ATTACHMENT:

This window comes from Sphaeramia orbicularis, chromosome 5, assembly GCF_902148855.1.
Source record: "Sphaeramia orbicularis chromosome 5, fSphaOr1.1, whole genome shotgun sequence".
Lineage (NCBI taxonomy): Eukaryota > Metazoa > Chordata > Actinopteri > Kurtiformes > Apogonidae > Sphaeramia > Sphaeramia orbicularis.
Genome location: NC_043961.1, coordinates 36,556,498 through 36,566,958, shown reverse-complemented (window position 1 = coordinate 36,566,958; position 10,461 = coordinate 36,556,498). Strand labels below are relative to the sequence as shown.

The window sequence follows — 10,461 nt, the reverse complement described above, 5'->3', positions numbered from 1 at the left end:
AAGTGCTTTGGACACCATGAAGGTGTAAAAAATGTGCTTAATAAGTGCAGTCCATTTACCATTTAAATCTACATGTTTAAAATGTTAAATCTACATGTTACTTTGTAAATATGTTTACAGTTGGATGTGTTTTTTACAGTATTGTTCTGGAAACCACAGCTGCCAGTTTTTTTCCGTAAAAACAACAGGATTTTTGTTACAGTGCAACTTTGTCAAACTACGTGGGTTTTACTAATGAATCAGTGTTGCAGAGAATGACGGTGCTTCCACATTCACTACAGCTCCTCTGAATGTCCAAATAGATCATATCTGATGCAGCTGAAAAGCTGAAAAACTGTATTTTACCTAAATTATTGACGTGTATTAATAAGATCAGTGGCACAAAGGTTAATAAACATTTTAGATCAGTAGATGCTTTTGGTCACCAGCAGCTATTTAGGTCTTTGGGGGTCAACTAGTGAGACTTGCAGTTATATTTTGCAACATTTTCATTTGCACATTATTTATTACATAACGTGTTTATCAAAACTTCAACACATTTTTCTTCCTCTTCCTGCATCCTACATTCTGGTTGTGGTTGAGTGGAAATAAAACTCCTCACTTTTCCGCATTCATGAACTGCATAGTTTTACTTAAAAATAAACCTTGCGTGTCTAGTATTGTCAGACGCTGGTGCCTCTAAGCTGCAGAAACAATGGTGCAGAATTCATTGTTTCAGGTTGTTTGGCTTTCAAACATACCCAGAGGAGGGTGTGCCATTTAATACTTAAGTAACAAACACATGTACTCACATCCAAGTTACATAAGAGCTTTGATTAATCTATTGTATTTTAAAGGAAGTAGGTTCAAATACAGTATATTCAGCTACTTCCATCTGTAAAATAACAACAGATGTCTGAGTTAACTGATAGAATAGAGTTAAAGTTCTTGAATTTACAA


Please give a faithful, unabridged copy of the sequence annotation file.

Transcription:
This window comes from Sphaeramia orbicularis, chromosome 5, assembly GCF_902148855.1.
Source record: "Sphaeramia orbicularis chromosome 5, fSphaOr1.1, whole genome shotgun sequence".
Lineage (NCBI taxonomy): Eukaryota > Metazoa > Chordata > Actinopteri > Kurtiformes > Apogonidae > Sphaeramia > Sphaeramia orbicularis.
Genome location: NC_043961.1, coordinates 36,556,498 through 36,566,958, shown reverse-complemented (window position 1 = coordinate 36,566,958; position 10,461 = coordinate 36,556,498). Strand labels below are relative to the sequence as shown.

The window sequence follows — 10,461 nt, the reverse complement described above, 5'->3', positions numbered from 1 at the left end:
AAGTGCTTTGGACACCATGAAGGTGTAAAAAATGTGCTTAATAAGTGCAGTCCATTTACCATTTAAATCTACATGTTTAAAATGTTAAATCTACATGTTACTTTGTAAATATGTTTACAGTTGGATGTGTTTTTTACAGTATTGTTCTGGAAACCACAGCTGCCAGTTTTTTTCCGTAAAAACAACAGGATTTTTGTTACAGTGCAACTTTGTCAAACTACGTGGGTTTTACTAATGAATCAGTGTTGCAGAGAATGACGGTGCTTCCACATTCACTACAGCTCCTCTGAATGTCCAAATAGATCATATCTGATGCAGCTGAAAAGCTGAAAAACTGTATTTTACCTAAATTATTGACGTGTATTAATAAGATCAGTGGCACAAAGGTTAATAAACATTTTAGATCAGTAGATGCTTTTGGTCACCAGCAGCTATTTAGGTCTTTGGGGGTCAACTAGTGAGACTTGCAGTTATATTTTGCAACATTTTCATTTGCACATTATTTATTACATAACGTGTTTATCAAAACTTCAACACATTTTTCTTCCTCTTCCTGCATCCTACATTCTGGTTGTGGTTGAGTGGAAATAAAACTCCTCACTTTTCCGCATTCATGAACTGCATAGTTTTACTTAAAAATAAACCTTGCGTGTCTAGTATTGTCAGACGCTGGTGCCTCTAAGCTGCAGAAACAATGGTGCAGAATTCATTGTTTCAGGTTGTTTGGCTTTCAAACATACCCAGAGGAGGGTGTGCCATTTAATACTTAAGTAACAAACACATGTACTCACATCCAAGTTACATAAGAGCTTTGATTAATCTATTGTATTTTAAAGGAAGTAGGTTCAAATACAGTATATTCAGCTACTTCCATCTGTAAAATAACAACAGATGTCTGAGTTAACTGATAGAATAGAGTTAAAGTTCTTGAATTTACAA